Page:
Not too long ago I created a WPF panel that lays out its child elements in 3D space, called Panel3D. When playing around with it, I never could figure out a way to make the 3D models in the panel support transparency, such that you could see models lower in the z-order “through” models higher in the z-order. The models higher in the z-order (i.e. those appearing closer to the viewer) were always opaque, thus covering up models behind them.
Someone left a comment on that article, asking how to create semi-transparent items in Panel3D. I didn’t know the answer, but luckily someone else did. It turns out that I was adding the 3D models to the Viewport3D’s Children collection in the wrong order. Panel3D was putting the front-most model at the beginning of the Children collection (technically, the scene’s light source is the very first child). The index of a model in the Children collection matched its visible index, meaning that the element furthest away from the viewer was the last child in the Viewport3D. This was completely wrong!
It turns out that transparency of 3D models in a Viewport3D is a little more tricky than working with transparency of 2D elements living in a 2D world. For transparency to work correctly in a Viewport3D, you must add the models into the Children collection in the opposite order than which we see them (relative to the scene’s camera). If you want to learn more about this issue, go to this blog post, which explains the issue quite well. Unfortunately, the utility method offered in that post does not work in Panel3D.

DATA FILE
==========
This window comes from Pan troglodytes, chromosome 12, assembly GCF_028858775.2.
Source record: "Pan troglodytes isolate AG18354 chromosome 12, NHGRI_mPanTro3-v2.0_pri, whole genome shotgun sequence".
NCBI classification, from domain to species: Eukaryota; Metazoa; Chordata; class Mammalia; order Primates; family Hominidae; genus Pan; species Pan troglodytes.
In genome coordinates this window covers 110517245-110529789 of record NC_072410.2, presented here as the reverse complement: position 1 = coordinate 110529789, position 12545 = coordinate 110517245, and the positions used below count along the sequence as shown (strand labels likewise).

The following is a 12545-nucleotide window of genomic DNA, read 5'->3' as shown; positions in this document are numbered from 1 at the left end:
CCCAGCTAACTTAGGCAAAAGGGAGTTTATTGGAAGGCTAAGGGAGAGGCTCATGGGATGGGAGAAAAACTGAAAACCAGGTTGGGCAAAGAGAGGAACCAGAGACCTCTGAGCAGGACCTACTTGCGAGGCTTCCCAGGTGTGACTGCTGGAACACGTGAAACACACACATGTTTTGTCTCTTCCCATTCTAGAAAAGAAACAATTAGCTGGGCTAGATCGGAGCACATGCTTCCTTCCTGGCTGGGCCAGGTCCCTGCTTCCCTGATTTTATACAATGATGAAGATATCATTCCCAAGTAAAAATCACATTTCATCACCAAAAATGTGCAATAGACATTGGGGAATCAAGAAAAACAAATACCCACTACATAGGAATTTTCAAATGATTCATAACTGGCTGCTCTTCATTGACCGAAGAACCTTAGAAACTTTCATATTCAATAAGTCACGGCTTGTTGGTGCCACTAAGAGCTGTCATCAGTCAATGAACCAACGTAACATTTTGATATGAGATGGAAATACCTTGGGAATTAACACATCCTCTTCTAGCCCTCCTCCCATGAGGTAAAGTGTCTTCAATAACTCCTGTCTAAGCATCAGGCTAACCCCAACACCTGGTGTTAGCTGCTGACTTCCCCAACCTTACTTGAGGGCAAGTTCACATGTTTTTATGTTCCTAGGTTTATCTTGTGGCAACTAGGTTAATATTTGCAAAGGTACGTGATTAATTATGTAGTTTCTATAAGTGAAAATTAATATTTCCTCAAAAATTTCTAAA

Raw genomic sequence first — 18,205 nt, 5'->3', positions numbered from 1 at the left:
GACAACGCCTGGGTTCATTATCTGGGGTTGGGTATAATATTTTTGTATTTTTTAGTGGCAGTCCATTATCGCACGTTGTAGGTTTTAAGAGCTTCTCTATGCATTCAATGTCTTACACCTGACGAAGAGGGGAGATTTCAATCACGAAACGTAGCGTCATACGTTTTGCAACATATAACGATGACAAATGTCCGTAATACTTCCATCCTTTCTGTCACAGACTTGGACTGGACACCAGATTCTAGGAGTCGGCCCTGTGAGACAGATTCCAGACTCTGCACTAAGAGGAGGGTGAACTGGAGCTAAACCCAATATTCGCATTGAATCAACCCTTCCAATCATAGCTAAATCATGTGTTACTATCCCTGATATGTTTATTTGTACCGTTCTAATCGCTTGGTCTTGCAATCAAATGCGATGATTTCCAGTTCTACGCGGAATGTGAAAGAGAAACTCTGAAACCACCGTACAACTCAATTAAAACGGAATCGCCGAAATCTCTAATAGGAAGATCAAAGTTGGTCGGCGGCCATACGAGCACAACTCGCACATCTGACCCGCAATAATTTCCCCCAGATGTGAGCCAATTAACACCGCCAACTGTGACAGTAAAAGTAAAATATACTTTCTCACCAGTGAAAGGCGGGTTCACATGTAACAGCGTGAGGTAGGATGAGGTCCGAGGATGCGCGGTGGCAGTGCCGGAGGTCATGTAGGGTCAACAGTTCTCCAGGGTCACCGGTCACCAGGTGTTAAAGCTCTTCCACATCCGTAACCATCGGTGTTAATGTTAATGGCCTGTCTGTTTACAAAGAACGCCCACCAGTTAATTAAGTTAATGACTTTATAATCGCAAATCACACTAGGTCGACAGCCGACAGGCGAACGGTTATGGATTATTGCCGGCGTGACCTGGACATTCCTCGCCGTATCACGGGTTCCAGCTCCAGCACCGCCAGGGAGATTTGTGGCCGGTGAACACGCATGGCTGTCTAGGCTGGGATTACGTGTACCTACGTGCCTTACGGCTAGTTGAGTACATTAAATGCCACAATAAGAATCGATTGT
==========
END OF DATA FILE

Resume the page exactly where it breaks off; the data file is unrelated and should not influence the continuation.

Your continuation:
I modified Panel3D so that it arranges the models in the correct order. The updated source code is not yet available, since I want to give it some time to marinate in my head before I revise the CodeProject article. I did, however, update the WPF Disciples Blog Viewer 3D (with audio) application so that it takes advantage of this new feature.
Download the app here: WPF Disciples Blog Viewer 3D (with audio!)
NOTE: Be sure to change the file extension from .DOC to .ZIP and then decompress it.
Here is a “before” picture, of what the app used to look like (click to view full size image):
Here is the “after” picture, showing how the transparency looks:
I also added two new dependency properties to Panel3D.
AllowTransparency must be set to true if you want the models to be “truly” transparent. If you leave it to false, the old behavior is honored, where the items become more “dim” when their opacity is lowered. The new WPF Disciples Blog Viewer 3D app, seen above, sets this to true, which is why you can see through the items.
AutoAdjustOpacity can be set to false if you do not want Panel3D to automatically set the opacity of each element displayed in the scene. The new WPF Disciples Blog Viewer 3D app, seen above, sets this to false, which is why the items do not seem to fade away as they move into the distance.
I will release the new source code and update the CodeProject article soon…I promise! 😀